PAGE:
The song’s composer Alex Papaconstantinou, aka Alex P, was the man behind Eleni Foureira’s ‘Fuego’ – last year’s unlucky runners-up in the competition. He collaborates on the tune with Sweden-based songwriters, Geraldo Sandell, Viktor Svensson, Albin Nedler and Kristoffer “Bonn” Fogelmark.

The Greek pop singer  struts the stage and the choreography is slick and on-point, with Sweden-based dancers Lamin, Kenny, Niklas and Benjamin.

Sacha Jean-Baptise, the creative woman behind ‘Fuego’, is in charge of the staging, and no doubt elevating the good modern radio-ready song.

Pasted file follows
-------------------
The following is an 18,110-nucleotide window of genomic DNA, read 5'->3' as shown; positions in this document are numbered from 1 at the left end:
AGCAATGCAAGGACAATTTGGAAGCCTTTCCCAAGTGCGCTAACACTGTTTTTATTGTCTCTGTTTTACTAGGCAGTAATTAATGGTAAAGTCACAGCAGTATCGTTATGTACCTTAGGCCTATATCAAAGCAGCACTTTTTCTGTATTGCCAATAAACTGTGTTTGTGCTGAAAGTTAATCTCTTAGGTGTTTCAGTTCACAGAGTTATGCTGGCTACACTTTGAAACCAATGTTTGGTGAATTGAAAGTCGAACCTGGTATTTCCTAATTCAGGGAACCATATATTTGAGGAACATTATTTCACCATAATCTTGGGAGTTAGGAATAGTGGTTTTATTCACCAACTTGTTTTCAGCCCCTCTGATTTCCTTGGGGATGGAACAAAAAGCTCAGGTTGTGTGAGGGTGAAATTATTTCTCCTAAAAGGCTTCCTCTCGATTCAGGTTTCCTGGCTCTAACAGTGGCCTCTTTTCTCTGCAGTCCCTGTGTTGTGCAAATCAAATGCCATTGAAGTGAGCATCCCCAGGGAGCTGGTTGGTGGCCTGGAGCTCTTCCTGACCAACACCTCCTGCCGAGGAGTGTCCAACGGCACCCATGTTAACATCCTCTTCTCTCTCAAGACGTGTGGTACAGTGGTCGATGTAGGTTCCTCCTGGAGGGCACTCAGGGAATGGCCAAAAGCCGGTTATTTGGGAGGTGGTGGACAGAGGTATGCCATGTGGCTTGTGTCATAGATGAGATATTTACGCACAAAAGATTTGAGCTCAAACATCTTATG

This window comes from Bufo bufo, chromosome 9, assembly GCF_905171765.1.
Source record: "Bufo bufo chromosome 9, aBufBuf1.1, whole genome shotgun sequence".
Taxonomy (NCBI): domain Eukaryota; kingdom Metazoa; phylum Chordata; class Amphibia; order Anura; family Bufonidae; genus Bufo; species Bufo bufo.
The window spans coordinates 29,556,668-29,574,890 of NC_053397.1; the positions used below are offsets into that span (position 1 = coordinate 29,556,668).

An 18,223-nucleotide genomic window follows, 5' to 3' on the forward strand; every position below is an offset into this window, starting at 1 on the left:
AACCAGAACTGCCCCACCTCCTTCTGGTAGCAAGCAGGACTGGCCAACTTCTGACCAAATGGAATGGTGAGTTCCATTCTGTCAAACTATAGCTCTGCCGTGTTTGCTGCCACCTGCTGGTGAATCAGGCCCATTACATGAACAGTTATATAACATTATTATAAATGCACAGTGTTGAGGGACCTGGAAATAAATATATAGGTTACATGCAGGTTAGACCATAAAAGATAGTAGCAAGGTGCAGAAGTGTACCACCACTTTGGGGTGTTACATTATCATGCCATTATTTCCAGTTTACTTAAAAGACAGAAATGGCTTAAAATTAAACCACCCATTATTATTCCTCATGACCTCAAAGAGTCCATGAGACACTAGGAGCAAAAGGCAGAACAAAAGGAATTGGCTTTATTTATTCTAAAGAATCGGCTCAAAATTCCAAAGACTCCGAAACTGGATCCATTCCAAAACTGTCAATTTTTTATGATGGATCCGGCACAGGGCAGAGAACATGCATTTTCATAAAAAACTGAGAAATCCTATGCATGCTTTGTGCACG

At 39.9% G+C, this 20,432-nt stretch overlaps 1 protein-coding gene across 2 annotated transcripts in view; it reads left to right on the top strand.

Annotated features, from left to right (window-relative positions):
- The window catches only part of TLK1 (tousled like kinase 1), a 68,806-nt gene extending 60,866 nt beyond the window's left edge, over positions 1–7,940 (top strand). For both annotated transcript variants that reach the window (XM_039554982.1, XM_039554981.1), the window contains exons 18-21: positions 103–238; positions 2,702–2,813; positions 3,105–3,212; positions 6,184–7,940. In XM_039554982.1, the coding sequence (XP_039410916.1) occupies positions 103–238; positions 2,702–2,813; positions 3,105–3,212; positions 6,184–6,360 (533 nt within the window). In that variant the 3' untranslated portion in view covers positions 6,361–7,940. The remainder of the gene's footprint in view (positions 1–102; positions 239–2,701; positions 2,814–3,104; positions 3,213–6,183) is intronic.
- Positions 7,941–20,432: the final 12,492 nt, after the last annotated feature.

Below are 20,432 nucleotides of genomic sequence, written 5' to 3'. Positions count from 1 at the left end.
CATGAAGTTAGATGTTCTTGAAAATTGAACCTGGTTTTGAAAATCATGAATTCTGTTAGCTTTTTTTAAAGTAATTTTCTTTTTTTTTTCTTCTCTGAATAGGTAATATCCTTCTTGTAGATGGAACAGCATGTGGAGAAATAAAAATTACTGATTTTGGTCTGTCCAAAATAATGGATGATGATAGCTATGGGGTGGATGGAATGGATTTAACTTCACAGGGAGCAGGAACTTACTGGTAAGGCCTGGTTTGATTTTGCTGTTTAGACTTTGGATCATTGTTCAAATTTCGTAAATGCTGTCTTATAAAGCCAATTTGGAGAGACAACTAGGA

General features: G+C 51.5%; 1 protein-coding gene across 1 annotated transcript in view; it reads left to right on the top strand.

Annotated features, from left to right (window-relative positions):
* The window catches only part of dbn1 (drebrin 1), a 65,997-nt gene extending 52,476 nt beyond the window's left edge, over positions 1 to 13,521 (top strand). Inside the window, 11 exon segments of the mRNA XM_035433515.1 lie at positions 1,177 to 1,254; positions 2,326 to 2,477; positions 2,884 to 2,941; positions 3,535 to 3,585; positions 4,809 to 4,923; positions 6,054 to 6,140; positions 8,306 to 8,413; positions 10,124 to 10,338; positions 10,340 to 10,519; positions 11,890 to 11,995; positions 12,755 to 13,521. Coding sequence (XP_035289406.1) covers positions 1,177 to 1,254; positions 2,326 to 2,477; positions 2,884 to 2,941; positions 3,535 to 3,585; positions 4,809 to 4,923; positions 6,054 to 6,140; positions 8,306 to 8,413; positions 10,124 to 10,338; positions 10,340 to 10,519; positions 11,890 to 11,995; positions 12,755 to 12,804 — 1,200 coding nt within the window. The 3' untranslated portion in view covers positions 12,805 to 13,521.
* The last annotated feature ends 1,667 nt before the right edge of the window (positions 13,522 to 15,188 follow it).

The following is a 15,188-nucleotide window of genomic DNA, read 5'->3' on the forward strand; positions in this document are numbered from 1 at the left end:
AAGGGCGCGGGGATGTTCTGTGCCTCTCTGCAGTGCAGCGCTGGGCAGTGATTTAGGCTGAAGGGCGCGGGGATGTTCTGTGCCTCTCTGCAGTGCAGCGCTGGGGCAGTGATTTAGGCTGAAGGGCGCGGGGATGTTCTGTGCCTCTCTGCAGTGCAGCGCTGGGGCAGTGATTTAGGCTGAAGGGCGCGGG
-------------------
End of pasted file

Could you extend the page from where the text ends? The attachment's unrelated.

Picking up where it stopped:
Cyprus’ qualification streak continues for a fifth year, long may this continue.  Greece made a strong comeback to the final following last year’s shock exit at the semi-finals.

Katerine Duska with mid-tempo pop ballad, ‘Better Love’. Another relevant and radio friendly, lovely melodic track.

Tony’s view is that “the songstress has a unique and distinctive voice and doesn’t hold back.  ‘Better Love’ features strong vocals and that trademark soulful rasp, with melodic hooks swirling beneath the orchestral drums.

She nails the live vocal in the routine, especially the long high-note as the track climaxes, which earns high marks, with expert jurors.

Canadian-Greek indie-pop artist Katerine Duska co-writes Greece’s entry, ‘Better Love’ with Greek-British musician Leon of Athens and Scottish songwriter David Sneddon.